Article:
The goal of this project is to contribute to the existing knowledge base on unmanned aerial vehicle (UAV) proliferation and its broader implications by focusing specifically on the Middle East.
The two main research questions addressed in this paper are:
What are the flows of UAV technology from and to the Middle East and their uses?
Which norms, practices and methodologies are exported to and/or used by Middle Eastern powers in the deployment of UAV technology?
The focus of the study is on UAVs that fall under the ‘Category 1’ and ‘Category 2’ definitions of the Missile Technology Control Regime. In the Middle East, the countries that operate or simply possess these drones are Jordan, Iraq, Israel, Saudi Arabia, the UAE, and Turkey.
This paper thus provides an in-depth inventory of armed drones, as defined under the two categories, possessed by each of these states, assessing how many, which types, how and when they were acquired. It also explores where and how each of these states have used their armed drones.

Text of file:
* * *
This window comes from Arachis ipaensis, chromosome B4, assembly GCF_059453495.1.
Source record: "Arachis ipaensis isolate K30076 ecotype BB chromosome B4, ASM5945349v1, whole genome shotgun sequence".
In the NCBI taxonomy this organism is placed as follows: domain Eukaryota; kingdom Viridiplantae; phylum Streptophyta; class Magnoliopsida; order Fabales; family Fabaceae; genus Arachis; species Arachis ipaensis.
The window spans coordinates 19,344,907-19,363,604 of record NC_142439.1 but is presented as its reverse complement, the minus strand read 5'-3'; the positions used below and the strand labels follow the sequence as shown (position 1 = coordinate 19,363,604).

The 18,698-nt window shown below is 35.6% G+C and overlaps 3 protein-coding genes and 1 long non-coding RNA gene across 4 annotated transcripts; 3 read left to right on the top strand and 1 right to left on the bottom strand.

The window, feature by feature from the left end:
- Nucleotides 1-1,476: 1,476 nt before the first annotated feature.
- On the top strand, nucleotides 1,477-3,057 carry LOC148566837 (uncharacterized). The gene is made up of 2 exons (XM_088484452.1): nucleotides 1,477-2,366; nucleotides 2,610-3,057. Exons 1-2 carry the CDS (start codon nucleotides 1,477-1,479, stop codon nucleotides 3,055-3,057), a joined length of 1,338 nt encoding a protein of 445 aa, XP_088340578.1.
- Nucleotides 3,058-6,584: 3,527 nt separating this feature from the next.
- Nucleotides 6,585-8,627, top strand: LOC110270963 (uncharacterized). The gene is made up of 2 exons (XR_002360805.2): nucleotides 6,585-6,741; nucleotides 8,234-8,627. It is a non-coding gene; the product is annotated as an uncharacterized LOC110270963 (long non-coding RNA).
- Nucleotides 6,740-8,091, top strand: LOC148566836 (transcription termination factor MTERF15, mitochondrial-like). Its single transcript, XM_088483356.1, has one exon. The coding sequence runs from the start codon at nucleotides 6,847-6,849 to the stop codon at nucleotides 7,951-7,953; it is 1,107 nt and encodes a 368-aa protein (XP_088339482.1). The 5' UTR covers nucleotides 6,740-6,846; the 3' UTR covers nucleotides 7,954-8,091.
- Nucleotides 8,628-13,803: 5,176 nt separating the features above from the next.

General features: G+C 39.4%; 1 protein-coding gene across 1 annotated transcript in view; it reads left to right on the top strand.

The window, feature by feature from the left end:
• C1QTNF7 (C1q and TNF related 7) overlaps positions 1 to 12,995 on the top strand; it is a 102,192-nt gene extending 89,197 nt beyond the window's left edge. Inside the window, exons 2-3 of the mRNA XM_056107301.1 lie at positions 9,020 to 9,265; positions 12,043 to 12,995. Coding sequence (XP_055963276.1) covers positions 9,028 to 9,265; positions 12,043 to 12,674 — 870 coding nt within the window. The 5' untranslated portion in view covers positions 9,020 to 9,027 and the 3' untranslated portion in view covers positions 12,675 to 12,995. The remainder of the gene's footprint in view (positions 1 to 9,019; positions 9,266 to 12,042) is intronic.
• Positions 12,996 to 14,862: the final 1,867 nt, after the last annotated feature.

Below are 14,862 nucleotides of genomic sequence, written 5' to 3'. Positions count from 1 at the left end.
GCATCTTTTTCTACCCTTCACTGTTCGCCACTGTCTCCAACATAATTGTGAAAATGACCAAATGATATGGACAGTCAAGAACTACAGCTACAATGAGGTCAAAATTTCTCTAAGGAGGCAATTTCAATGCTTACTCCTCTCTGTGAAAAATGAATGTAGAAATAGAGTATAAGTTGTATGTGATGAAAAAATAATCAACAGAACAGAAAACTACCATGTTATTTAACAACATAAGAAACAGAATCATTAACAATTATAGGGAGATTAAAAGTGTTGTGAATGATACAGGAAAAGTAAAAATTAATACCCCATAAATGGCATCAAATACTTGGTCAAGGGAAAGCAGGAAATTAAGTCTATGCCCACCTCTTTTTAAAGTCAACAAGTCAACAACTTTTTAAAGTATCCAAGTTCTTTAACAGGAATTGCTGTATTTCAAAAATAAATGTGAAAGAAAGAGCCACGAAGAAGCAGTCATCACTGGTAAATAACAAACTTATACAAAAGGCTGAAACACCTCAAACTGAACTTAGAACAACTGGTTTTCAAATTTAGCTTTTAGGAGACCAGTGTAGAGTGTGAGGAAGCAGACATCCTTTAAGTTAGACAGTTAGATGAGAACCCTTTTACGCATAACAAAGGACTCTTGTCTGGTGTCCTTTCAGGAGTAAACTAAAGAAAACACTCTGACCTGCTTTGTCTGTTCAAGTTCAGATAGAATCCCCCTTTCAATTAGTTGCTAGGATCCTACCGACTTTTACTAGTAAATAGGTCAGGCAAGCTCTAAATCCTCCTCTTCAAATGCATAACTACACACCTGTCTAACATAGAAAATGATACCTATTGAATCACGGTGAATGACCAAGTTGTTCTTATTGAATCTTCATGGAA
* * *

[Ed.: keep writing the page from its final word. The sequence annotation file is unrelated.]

The main conclusions drawn by this paper are that over the past few years more and more countries across the Middle East have acquired armed drones, either by importing them (Jordan, Iraq, Saudi Arabia and the UAE) or by building them domestically (Israel, Iran and Turkey). China, a no-questions-asked exporter of drones, has played and is likely to continue playing a key role as a supplier of armed UAVs to the Middle East.
Justin has written on air power issues for the RUSI Journal, RUSI Defence Systems, RUSI Newsbrief, the Journal of Strategic Studies and the RAF Airpower Journal, as well as contributing regularly to the international media.